The exploration, analysis, and evaluation of curriculum and methodology related to infants and toddler children with and without disabilities. Field-based experiences are an integral part of the course. (Offered only in Evening and Graduate Studies.)

3520 ART EDUCATION IN THE ELEMENTARY SCHOOLS (2 hours)
An introduction to creative art activities appropriate for use in the classroom.

3550E EDUCATIONAL PSYCHOLOGY (3 hours)
The application of psychological concepts, theory, research and methods to the design, implementation, and evaluation of effective instruction in school and non-school settings. (Offered only in Evening and Graduate Studies.)

4000 STUDENT TEACHING AND SEMINAR: BIRTH-KINDERGARTEN (15 hours)
A full semester of supervised student teaching in an appropriate school setting under the direction of a cooperating teacher and a college supervisor. Conferences and seminars required. Prerequisite: Senior classification, a 2.5 cumulative average, recommendation of the advisor, and application to the approval of the Teacher Education Council, S-U grading. (Offered only in Evening and Graduate Studies.)

4001 STUDENT TEACHING: ELEMENTARY (K-6) (12 hours)
A period of supervised student teaching in an appropriate public school setting under the direction of a cooperating teacher and a college supervisor. Prerequisite: Permission of the Teacher Education Council. Co-requisite: EDUC 4500. (S-U grading)

4002 STUDENT TEACHING: MIDDLE GRADES (6-9) (12 hours)
A period of supervised student teaching in an appropriate public school setting under the direction of a cooperating teacher and a college supervisor. Prerequisite: Permission of the Teacher Education Council. Co-requisite: EDUC 4500. (S-U grading)

4003 STUDENT TEACHING: SECONDARY SUBJECTS (9-12) (12 hours)
A period of supervised student teaching in an appropriate public school setting under the direction of a cooperating teacher and a college supervisor. Prerequisite: Permission of the Teacher Education Council. Co-requisite: EDUC 4500. (S-U grading)

4004 INTERNSHIP AND SEMINAR IN EARLY CHILDHOOD EDUCATION (9 hours) 
A full semester of practical field experience related to Early Childhood Education under the direction of a site supervisor and a college supervisor. Conferences and seminars required. This course is not designed to fulfill teacher licensure requirements. Students seeking B-K licensure in North Carolina should enroll in EDUC 4000E. Prerequisites: Senior classification, a 2.0 cumulative grade point average, and recommendation of the advisor. (S-U grading). (Offered only in Evening and Graduate Studies.)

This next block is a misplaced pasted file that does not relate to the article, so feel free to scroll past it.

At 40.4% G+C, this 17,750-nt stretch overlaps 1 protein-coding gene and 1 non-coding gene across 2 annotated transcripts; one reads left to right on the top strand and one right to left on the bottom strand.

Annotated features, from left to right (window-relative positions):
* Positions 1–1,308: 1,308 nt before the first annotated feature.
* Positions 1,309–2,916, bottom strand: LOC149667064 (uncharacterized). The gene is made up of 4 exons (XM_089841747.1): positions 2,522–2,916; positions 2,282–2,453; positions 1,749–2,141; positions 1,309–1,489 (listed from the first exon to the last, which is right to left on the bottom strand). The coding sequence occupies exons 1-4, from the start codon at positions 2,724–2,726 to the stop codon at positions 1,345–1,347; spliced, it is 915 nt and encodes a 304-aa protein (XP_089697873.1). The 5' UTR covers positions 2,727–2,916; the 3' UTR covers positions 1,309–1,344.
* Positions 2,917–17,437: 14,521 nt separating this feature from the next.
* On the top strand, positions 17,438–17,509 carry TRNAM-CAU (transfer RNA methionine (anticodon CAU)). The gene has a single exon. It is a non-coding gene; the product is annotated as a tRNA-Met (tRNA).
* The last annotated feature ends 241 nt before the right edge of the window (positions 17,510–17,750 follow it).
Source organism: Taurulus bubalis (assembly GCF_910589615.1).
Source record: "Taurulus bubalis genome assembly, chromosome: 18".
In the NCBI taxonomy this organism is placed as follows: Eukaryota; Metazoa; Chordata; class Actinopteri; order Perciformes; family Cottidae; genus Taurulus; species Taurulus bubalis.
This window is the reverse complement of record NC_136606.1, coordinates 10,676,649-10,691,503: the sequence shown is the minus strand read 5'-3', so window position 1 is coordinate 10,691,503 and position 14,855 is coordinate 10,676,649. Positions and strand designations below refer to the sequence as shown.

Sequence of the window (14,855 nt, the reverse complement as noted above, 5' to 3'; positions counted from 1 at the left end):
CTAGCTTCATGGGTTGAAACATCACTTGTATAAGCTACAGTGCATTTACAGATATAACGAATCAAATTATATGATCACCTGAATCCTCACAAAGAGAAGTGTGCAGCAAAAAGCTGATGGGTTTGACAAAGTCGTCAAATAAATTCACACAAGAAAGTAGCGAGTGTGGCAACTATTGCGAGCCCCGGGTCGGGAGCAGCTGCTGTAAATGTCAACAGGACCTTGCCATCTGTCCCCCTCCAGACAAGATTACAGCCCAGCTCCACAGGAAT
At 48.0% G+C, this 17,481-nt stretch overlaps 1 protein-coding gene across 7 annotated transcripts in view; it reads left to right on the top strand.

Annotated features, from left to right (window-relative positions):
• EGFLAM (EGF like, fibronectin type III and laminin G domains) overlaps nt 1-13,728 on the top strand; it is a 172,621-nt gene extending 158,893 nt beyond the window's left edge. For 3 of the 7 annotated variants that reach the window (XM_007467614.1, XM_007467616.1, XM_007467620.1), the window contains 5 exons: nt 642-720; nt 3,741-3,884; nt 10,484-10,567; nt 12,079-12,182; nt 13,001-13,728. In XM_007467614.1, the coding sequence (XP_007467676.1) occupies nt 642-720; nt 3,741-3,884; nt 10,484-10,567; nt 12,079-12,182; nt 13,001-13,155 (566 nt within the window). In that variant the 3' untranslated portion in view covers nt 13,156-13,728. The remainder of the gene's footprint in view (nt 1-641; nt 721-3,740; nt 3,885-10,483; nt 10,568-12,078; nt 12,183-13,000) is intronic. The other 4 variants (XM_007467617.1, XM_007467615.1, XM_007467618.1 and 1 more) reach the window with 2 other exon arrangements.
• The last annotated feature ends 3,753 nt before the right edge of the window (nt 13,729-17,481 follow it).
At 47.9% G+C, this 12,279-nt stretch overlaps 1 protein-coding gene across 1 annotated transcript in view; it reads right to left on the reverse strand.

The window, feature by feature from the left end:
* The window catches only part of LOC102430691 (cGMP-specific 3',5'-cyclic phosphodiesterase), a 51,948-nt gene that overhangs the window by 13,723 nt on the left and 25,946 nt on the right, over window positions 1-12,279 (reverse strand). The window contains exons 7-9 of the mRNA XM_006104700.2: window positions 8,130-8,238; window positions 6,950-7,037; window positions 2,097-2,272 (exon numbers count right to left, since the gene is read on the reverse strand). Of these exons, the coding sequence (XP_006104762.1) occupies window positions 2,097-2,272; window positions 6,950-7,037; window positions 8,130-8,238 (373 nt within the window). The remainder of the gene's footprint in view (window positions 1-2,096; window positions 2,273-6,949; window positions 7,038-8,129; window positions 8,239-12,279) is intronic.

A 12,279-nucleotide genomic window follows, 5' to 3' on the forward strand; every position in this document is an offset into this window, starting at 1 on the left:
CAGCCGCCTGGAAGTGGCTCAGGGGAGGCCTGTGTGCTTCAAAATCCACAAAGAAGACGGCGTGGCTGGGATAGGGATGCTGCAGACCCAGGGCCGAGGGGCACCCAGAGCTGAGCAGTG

4006 STUDENT TEACHING: PHYSICAL EDUCATION (12 hours)
A period of supervised student teaching in an appropriate public school setting under the direction of a cooperating teacher and a college supervisor. Prerequisite: Permission of the Teacher Education Council. Co-requisite: EDUC 4500. (S-U grading)

4007 STUDENT TEACHING: MUSIC EDUCATION (12 hours)
A period of supervised student teaching in an appropriate public school setting under the direction of a cooperating teacher and a college supervisor. Prerequisite: Permission of the Teacher Education Council. Co-requisite: EDUC 4500. (S-U grading)

4008 STUDENT TEACHING: THEATRE EDUCATION (12 hours)
A period of supervised student teaching in an appropriate public school setting under the direction of a cooperating teacher and a college supervisor. Prerequisite: Permission of the Teacher Education Council. Co-requisite: EDUC 4500. (S-U grading).

4009 STUDENT TEACHING: SPANISH EDUCATION (12 hours)
A period of supervised student teaching in an appropriate public school setting under the direction of a cooperating teacher and a college supervisor. Prerequisite: Permission of the Teacher Education Council. Co-requisite: EDUC 4500. (S-U grading).